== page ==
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Friday, December 19, 2014 |  Madison, WI: 25.0° F  Overcast
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A season in hell
Barbez sets a Holocaust survivor's poetry to music
band's Force of Light brims with pain.
The band's Force of Light brims with pain.

It's easy to see why Eastern European folk has been an influence on the avant-garde, cabaret-punk music of Barbez.

The Brooklyn band is led by Dan Kaufman, who grew up in Madison but lived in Israel for a year when he was 12. His paternal grandparents are Russian. His maternal grandparents are Romanian.

"My father, as a boy, before his voice changed, sang as a professional for the high holidays of Yom Kippur and Rosh Hashanah," Kaufman says.

So it's not surprising that in 2006, Kaufman was approached by John Zorn, founder of the New York experimental world-music label Tzadik. Zorn asked him to consider recording an album for the Radical Jewish Culture series Tzadik was planning.

The request gave Kaufman the idea of making a concept album built around the works of the late Romanian-born poet and Holocaust survivor Paul Celan. That album, Force of Light, was released on Tzadik last month. Barbez will perform selections from it on Nov. 8 at Gates of Heaven, 302 E. Gorham St.

"I had always venerated Celan," says Kaufman. "A former girlfriend turned me onto his poetry, and he became a hero of mine. I felt very close to him."

Celan committed suicide in 1970 at the age of 50. He'd been haunted for years by the guilt of having survived the German labor camps that killed both his mother and father. His father died of typhus. His mother was shot dead because she was considered unfit for work.

Kaufman embraced the challenge of setting music to Celan's visceral words.

"The poems are read," he says. "We didn't want to lose the words. But the album is mostly music. You see this progressive pattern in Celan's work of reaching toward silence. There are few words in his later poems, and they're very abstract."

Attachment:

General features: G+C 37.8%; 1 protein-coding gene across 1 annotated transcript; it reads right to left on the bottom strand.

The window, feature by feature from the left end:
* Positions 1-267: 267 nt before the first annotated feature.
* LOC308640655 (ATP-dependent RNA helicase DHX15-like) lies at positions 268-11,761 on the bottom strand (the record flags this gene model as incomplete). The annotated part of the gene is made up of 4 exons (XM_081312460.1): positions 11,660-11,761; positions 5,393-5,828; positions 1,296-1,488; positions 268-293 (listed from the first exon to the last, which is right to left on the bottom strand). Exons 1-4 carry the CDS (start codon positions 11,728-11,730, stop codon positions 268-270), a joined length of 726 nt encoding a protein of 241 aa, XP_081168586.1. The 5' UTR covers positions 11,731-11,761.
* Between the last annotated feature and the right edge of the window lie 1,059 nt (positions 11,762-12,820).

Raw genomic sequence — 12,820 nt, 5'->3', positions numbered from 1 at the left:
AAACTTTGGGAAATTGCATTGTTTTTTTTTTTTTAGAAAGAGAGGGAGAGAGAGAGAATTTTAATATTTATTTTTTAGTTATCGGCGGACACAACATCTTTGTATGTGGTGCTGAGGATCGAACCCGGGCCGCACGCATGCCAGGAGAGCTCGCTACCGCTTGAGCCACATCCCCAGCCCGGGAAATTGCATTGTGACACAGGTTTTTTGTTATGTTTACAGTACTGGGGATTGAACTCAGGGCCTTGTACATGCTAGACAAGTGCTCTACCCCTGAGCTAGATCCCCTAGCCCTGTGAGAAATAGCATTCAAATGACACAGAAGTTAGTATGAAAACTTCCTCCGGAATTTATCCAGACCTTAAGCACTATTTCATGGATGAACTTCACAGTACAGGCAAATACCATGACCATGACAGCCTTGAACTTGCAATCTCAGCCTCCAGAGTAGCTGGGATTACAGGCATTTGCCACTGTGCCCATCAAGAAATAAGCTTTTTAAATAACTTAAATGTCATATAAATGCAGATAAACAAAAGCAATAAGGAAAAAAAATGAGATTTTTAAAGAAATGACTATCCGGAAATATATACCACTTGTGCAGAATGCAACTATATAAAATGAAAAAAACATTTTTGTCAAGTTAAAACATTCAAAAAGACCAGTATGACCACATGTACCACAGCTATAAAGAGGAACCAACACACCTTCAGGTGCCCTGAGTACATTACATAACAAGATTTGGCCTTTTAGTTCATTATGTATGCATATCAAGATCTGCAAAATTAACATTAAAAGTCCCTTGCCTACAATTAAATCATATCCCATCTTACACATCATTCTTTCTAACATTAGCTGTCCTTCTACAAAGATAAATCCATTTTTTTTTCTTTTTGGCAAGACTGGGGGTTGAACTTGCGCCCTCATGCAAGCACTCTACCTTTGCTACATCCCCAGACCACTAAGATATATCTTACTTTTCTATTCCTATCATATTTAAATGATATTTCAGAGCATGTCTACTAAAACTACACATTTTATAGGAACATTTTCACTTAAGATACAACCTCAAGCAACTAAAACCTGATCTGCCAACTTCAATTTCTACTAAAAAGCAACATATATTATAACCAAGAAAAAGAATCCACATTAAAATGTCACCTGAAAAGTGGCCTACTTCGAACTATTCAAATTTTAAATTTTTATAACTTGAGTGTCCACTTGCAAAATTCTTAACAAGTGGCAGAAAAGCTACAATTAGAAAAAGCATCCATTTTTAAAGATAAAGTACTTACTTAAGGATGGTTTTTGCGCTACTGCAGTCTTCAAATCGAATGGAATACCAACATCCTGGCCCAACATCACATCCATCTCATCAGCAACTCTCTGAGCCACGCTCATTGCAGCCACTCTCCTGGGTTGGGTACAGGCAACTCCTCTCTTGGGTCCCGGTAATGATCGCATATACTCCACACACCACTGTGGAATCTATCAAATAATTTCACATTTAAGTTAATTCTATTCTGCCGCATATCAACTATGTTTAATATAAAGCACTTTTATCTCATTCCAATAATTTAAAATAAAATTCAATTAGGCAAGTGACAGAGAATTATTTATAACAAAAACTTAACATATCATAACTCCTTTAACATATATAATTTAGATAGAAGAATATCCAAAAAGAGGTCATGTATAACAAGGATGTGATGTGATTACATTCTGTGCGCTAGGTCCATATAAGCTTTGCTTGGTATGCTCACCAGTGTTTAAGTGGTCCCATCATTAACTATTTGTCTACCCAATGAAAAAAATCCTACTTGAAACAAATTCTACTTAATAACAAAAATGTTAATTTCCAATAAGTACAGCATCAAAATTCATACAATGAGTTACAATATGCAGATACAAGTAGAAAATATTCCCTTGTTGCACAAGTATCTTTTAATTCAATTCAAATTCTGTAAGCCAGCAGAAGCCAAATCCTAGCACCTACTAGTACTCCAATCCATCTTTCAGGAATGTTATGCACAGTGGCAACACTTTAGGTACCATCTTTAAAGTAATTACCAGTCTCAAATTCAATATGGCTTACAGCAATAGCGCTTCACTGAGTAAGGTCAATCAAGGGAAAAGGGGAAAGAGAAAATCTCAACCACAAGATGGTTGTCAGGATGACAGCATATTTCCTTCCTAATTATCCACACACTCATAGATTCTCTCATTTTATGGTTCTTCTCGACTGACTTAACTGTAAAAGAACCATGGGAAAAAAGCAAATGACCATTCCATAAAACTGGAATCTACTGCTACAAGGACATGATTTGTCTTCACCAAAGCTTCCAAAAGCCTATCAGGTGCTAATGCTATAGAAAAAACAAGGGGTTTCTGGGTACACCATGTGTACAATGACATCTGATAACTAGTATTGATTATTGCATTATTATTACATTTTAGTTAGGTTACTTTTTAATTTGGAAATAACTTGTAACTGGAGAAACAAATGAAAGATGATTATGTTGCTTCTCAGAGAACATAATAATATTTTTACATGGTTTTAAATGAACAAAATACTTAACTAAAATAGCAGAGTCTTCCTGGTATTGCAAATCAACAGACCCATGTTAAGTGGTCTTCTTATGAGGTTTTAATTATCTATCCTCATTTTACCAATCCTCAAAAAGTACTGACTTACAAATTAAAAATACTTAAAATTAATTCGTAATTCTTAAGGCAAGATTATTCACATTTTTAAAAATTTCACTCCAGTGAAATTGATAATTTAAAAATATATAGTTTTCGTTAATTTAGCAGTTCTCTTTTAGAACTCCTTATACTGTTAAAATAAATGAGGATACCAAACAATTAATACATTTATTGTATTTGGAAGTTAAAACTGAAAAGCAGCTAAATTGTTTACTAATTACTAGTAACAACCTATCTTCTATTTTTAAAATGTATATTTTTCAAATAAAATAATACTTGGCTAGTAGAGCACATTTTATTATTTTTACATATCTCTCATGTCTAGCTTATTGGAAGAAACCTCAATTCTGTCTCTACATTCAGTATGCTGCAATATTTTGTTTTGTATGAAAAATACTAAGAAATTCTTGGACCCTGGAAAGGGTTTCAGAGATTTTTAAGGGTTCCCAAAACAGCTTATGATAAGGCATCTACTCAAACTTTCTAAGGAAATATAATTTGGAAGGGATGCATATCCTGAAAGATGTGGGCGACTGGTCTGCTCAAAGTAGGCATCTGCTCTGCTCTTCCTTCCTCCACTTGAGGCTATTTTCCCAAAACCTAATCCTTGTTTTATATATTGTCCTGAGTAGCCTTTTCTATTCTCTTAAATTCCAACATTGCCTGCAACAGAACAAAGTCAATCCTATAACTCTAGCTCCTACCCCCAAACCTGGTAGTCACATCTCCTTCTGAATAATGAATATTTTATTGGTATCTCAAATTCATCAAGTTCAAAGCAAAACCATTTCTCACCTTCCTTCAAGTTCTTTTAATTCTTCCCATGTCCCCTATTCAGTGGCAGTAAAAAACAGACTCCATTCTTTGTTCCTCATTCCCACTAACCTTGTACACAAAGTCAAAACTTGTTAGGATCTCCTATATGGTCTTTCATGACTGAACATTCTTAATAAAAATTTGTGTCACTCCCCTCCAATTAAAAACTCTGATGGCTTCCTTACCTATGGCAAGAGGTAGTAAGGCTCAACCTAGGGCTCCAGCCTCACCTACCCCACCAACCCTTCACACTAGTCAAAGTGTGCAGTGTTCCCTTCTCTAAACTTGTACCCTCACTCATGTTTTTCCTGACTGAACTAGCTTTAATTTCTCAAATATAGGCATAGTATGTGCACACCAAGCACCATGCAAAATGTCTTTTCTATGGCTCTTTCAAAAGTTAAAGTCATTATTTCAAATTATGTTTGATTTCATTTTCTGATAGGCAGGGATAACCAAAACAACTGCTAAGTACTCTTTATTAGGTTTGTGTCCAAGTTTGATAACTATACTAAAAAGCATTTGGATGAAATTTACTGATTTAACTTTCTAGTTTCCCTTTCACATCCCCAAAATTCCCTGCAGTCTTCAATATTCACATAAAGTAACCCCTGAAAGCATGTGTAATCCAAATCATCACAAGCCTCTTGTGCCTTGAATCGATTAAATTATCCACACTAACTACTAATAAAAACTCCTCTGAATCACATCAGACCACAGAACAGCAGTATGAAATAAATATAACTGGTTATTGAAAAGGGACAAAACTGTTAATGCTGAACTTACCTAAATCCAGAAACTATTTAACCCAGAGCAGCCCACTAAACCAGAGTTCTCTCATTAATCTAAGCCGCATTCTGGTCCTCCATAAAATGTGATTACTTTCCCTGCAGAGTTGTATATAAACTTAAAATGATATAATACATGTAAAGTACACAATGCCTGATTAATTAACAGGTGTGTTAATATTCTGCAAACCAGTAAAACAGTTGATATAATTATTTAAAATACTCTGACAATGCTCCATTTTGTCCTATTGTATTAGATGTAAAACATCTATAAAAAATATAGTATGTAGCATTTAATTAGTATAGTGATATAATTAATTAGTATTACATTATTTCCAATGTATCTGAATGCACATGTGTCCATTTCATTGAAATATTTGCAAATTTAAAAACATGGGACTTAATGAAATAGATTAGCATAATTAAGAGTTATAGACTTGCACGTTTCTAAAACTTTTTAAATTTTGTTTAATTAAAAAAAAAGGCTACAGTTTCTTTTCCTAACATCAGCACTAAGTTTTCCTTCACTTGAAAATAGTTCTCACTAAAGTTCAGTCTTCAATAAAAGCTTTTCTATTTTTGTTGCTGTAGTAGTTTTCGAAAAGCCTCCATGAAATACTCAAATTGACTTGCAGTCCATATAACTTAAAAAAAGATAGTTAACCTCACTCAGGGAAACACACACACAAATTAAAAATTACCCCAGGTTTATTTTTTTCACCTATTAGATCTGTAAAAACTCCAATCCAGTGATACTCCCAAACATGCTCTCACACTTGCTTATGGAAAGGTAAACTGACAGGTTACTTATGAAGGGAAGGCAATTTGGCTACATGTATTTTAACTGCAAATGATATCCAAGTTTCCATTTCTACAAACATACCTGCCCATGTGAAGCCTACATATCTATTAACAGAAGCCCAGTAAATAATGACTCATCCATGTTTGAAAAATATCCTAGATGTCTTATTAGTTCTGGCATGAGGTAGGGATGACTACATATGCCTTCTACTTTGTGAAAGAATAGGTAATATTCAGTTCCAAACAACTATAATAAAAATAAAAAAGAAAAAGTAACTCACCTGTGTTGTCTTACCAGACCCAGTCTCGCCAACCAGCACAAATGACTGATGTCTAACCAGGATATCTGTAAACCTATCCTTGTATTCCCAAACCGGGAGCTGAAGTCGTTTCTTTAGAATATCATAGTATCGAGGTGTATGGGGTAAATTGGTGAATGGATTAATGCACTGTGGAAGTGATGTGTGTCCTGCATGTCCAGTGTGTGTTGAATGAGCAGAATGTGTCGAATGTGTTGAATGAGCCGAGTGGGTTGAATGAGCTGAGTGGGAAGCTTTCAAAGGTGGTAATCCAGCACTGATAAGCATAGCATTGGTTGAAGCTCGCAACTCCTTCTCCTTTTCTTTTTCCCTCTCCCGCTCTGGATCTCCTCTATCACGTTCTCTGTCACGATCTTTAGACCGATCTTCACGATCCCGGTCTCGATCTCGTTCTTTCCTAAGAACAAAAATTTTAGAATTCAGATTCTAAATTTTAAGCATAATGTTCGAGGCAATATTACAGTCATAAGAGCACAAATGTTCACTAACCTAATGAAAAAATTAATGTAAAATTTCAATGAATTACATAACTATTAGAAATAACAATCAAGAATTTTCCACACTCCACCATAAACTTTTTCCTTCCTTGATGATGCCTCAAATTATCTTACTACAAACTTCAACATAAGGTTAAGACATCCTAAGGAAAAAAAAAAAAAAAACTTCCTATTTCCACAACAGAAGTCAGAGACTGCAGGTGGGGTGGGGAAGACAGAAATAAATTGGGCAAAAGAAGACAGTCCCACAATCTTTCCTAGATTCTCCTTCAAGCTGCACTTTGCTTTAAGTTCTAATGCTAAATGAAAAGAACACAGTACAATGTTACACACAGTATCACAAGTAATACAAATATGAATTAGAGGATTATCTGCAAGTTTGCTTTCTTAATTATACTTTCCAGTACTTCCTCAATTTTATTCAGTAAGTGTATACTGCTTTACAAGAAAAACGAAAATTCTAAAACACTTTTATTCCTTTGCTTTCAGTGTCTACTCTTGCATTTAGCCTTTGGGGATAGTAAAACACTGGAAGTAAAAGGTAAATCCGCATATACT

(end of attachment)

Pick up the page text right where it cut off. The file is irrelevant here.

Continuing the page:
The songs on Force of Light incorporate classical guitar, strings, horns, bass drums and the wails and howls of a theremin. The music includes grieving meditative dirges that brim with pain and anxious swings of tempo that suggest madness.

"Aspen Tree" is full of swirling, circular sadness that never resolves. The words are read by British performance artist Fiona Templeton: "Aspen trees, your leaves glance white into the dark. My mother's hair was never white."

The title track is less brooding, but equally dark. It's rock 'n' roll cacophony with a nervous pitch that's ultimately pierced by a screeching theremin.

Kaufman's talent for classical composition is evident throughout. "I grew out of the punk-rock world and just gravitated toward classical over time," he says.

It was a comment that got us talking about his years growing up in Madison. Kaufman, 36, is the son of UW urban-planning professor Jerome Kaufman.

"I graduated from Malcolm Shabazz High School," says Kaufman. "I joined my first band when I was in eighth grade. We were called Wanda & the Bushmen, and for a while, we played at the Wilmar Center every Friday night. We were very influenced by the tail end of the Minneapolis '80s scene, and our local heroes were the Appliances."

Kaufman says Barbez has only performed a few songs off Force of Light at a couple of live shows.

"[Our Madison performance] will be different than typical Barbez shows," he says. "We'll be talking a lot about the poetry. It will be interesting to see how this turns out live."

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